Letters to the Editor

1 February 2012

Response to: Zhou JW et al. (2012) J Alzheimers Dis 28, 471-480

It is important to clarify, based upon the data presented, this paper’s conclusion that cathepsin B lacks “β-secretase activity” because the ambiguity of that statement could lead some readers to erroneously believe that the data show cathepsin B lacks the wild-type (WT) β-secretase activity that predominates in the common form of sporadic Alzheimer’s disease (AD).

1 January 2012

Follow-up clinical data from Tzimopoulou S et al. (2010) J Alzheimers Dis 22, 1241-1256

We would like to make you aware of follow-up clinical data from an open-label extension (OLE) study (AVA104617) to the rosiglitazone positron emission tomography (PET) study 49653/461, which was recently published [1]. The complex and technical nature of the PET study and the need to present results in a comprehensive fashion precluded the inclusion of these open-label data in the original manuscript. Therefore we are making the following information available to your readers.

1 December 2011

Possible Alteration of Amyloid-β Protein Precursor Metabolism or Trafficking in a 17β-Hydroxysteroid Dehydrogenase X Deficiency Patient

We read with great interest the recent report by Ortez et al. [1], “Undetectable levels of CSF amyloid-β (Aβ) peptide in a patient with 17β-hydroxysteroid dehydrogenase deficiency”. The authors claim that Aβ peptide was not detectable in the cerebrospinal fluid (CSF) of a mentally retarded patient. The dramatically reduced levels of amyloid-β peptide in CSF might indicate an alteration of amyloid-β protein precursor metabolism or trafficking in the patient’s brain.

1 December 2011

Response to: Dobos N et al. (2012) J Alzheimers Dis 28, 905-915

I read with interest the recent article by Dobos et al. [1] on the role of indoleamine 2,3-dioxygenase (IDO) in depression (MDD), suggestive of overlaps to the role of IDO in Alzheimer’s disease (AD). The kynurenine pathways are an area of extensive current research, given the links to stress, prodromal MDD, emergent seizures, and neurodegeneration [2]. I wondered as to whether the authors had considered a role for the aryl hydrocarbon receptor (AHr) and circadian genes in the regulation of IDO.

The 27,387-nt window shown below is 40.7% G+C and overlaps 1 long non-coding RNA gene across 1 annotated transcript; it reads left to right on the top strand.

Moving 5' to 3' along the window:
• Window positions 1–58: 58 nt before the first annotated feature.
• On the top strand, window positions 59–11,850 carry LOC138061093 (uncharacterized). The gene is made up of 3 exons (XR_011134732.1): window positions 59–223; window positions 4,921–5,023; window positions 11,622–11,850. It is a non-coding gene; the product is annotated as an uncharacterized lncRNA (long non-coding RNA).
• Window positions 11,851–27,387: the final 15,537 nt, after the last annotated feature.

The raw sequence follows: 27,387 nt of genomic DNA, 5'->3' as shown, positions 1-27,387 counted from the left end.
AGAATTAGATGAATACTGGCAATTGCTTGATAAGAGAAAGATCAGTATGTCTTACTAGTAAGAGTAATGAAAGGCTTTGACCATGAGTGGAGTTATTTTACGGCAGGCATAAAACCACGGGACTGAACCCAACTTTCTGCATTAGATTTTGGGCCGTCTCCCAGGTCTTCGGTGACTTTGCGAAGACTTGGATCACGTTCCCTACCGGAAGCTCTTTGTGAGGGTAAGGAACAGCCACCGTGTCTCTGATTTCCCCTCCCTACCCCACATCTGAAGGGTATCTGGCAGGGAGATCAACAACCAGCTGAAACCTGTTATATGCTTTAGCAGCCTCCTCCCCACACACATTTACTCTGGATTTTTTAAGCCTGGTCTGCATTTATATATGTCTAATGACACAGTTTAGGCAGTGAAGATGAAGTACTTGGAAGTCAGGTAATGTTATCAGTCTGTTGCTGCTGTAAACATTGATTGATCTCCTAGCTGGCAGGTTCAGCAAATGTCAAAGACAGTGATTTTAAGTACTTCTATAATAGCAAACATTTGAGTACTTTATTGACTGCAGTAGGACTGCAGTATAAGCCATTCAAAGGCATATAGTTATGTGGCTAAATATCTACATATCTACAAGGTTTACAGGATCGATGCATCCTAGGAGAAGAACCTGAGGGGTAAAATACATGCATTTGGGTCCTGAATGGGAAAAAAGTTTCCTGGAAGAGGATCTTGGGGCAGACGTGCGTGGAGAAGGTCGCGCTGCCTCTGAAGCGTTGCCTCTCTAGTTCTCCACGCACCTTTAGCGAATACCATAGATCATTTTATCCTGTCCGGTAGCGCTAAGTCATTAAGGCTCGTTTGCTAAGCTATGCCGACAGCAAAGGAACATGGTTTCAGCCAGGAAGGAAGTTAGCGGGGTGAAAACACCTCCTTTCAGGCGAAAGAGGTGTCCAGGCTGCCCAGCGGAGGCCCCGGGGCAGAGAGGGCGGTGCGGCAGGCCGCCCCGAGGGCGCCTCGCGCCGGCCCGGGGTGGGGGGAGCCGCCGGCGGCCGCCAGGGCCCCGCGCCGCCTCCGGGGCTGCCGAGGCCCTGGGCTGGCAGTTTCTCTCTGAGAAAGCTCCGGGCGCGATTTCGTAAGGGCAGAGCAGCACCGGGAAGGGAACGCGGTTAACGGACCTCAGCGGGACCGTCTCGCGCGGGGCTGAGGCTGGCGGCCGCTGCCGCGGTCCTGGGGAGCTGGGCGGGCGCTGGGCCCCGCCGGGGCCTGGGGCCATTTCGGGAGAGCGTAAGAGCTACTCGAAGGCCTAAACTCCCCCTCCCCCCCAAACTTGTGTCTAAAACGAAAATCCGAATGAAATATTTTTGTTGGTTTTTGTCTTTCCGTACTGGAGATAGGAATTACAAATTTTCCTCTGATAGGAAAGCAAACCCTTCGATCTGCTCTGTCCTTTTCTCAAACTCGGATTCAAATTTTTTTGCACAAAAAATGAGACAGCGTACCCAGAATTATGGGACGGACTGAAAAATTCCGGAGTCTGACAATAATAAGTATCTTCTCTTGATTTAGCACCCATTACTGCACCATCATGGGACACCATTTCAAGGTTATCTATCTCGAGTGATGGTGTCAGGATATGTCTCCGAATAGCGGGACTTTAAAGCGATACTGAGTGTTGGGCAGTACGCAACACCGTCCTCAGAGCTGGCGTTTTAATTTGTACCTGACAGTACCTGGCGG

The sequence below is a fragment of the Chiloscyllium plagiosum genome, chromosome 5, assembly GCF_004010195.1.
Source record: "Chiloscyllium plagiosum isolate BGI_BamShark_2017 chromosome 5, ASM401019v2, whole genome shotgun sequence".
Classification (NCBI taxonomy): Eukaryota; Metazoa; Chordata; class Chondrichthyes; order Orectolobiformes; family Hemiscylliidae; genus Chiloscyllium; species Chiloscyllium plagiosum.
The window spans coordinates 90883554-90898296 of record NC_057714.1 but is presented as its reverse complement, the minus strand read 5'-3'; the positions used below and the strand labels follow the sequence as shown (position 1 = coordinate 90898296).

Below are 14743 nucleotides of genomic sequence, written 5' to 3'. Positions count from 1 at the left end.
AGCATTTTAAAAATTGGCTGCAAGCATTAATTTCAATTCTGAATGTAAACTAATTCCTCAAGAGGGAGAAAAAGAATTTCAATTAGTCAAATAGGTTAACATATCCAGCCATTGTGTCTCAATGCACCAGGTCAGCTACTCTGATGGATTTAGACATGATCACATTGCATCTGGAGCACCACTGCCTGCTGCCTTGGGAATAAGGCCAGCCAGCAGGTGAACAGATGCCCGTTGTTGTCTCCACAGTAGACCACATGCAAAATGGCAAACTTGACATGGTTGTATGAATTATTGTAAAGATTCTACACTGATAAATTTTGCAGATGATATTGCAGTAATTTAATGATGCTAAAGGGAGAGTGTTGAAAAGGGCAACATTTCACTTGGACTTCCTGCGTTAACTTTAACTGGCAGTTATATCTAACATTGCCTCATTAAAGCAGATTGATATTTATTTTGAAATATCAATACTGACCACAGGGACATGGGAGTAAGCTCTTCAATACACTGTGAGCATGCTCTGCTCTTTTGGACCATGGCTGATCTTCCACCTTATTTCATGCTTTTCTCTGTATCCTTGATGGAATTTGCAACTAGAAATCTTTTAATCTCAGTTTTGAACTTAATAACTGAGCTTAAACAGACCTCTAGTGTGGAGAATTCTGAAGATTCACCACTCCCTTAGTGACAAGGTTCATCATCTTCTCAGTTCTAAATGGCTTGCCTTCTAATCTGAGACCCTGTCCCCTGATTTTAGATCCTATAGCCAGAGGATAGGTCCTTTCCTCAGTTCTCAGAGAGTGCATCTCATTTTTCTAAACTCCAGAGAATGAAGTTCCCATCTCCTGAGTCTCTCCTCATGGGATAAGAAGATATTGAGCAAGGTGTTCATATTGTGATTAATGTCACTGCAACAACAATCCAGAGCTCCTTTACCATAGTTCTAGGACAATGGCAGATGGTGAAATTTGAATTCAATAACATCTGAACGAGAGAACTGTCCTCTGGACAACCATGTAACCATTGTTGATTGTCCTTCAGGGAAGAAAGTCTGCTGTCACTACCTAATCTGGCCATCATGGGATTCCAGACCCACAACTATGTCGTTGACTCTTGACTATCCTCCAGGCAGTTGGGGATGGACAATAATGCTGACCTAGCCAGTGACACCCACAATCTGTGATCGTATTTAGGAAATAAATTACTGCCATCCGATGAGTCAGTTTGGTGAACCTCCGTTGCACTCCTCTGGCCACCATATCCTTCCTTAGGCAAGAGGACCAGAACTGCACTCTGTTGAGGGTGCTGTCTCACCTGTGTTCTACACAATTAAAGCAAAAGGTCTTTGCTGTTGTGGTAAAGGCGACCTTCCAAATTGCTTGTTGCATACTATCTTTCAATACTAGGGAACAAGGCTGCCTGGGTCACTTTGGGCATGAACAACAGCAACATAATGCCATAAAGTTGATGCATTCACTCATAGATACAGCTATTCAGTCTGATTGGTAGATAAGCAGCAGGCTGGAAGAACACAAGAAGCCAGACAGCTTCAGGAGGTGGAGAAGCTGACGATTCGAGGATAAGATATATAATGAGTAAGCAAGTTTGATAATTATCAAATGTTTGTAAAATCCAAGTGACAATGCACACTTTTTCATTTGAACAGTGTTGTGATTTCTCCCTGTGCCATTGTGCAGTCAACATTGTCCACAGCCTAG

1 August 2011

Response to: Chen M et al. (2011) J Alzheimers Dis 24, 3-10

I read with interest a recent article by Chen et al. [1] in the Journal of Alzheimer’s Disease (JAD) where the authors review various concepts relating to the possible cause of Alzheimer’s disease (AD). In that paper, Dr. Chen states: “Thus, put together we propose that advanced aging plus risk factors best explain most SD (senile dementia) cases (4)”. That reference “(4)” cites Dr. Chen’s previous paper from Frontiers in Bioscience published in 2001. In that Frontiers article, Dr.

1 May 2011

Response to: Lescai F. et al. (2011) J Alzheimers Dis 24, 235-245

We have read with interest the paper of Lescai et al. We were quite surprised by the lack of any reference to a previous study of Bizzarro et al., already reporting these results. In a relative large sample of AD cases from Central and Southern Italy Bizzarro et al. observed a significant association of the -219 (rs405509) polymorphism with AD. Similar, an association of the -219/e4 haplotypes with AD was also reported. Therefore, the study of Lescai et al.

1 February 2011

Could a Combination of the Clock Drawing Test and the Mini-Mental Status Examination Be Used to Screen Dementia in a Neurological Setting? Comments with Data from the NEDICES Survey

The interesting paper recently presented in the Journal of Alzheimer’s Disease [1] suggests, in agreement with one recent report [2], a utilization of the clock drawing test (CDT), in combination with the Mini-Mental Status Examination (MMSE), as a screening method for Alzheimer’s disease (AD) and mild cognitive impairment (MCI) in a neurological setting. This is a relatively new use of the CDT and MMSE, because both tests are traditionally and preferably employed in these disorders in population- and community-based surveys [3].

1 December 2010

Aluminum may cause hyperphosphorylation of tau and result in aberrant dislocation to dendrites

The article by Walton [1] indicated aluminum is instrumental in causing hyperphosphorylation of tau with subsequent development of neurofibrillary tangle formation. Recently tau has been found to mislocalize to dendritic spines causing early synaptic dysfunction [2]. Aluminum mediated hyperphosphorylation of tau may be a trigger for tau dysfunction and abnormal cellular trafficking with mislocalization to dendrites causing synaptic dysfunction, which probably is an early feature of Alzheimer's disease.

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